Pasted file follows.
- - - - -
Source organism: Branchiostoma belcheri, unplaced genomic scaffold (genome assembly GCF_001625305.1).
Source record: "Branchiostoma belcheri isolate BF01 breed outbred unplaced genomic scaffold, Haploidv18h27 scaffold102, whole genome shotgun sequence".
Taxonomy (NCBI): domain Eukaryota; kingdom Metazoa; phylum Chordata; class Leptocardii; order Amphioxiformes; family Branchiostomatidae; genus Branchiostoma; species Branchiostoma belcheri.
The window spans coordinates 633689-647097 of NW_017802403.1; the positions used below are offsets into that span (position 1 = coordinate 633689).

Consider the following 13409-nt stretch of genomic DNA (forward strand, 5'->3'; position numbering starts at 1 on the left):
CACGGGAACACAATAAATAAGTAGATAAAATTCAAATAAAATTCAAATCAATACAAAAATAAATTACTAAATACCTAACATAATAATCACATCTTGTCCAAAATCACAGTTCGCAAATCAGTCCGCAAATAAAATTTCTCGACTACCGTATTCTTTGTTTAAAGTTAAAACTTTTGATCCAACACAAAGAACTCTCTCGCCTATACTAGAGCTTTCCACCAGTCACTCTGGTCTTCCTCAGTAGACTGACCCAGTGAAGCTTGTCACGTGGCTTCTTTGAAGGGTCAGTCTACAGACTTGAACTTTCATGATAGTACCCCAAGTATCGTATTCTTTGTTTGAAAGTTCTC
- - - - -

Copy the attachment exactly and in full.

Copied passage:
Source organism: Branchiostoma belcheri, unplaced genomic scaffold (genome assembly GCF_001625305.1).
Source record: "Branchiostoma belcheri isolate BF01 breed outbred unplaced genomic scaffold, Haploidv18h27 scaffold102, whole genome shotgun sequence".
Taxonomy (NCBI): domain Eukaryota; kingdom Metazoa; phylum Chordata; class Leptocardii; order Amphioxiformes; family Branchiostomatidae; genus Branchiostoma; species Branchiostoma belcheri.
The window spans coordinates 633689-647097 of NW_017802403.1; the positions used below are offsets into that span (position 1 = coordinate 633689).

Consider the following 13409-nt stretch of genomic DNA (forward strand, 5'->3'; position numbering starts at 1 on the left):
CACGGGAACACAATAAATAAGTAGATAAAATTCAAATAAAATTCAAATCAATACAAAAATAAATTACTAAATACCTAACATAATAATCACATCTTGTCCAAAATCACAGTTCGCAAATCAGTCCGCAAATAAAATTTCTCGACTACCGTATTCTTTGTTTAAAGTTAAAACTTTTGATCCAACACAAAGAACTCTCTCGCCTATACTAGAGCTTTCCACCAGTCACTCTGGTCTTCCTCAGTAGACTGACCCAGTGAAGCTTGTCACGTGGCTTCTTTGAAGGGTCAGTCTACAGACTTGAACTTTCATGATAGTACCCCAAGTATCGTATTCTTTGTTTGAAAGTTCTC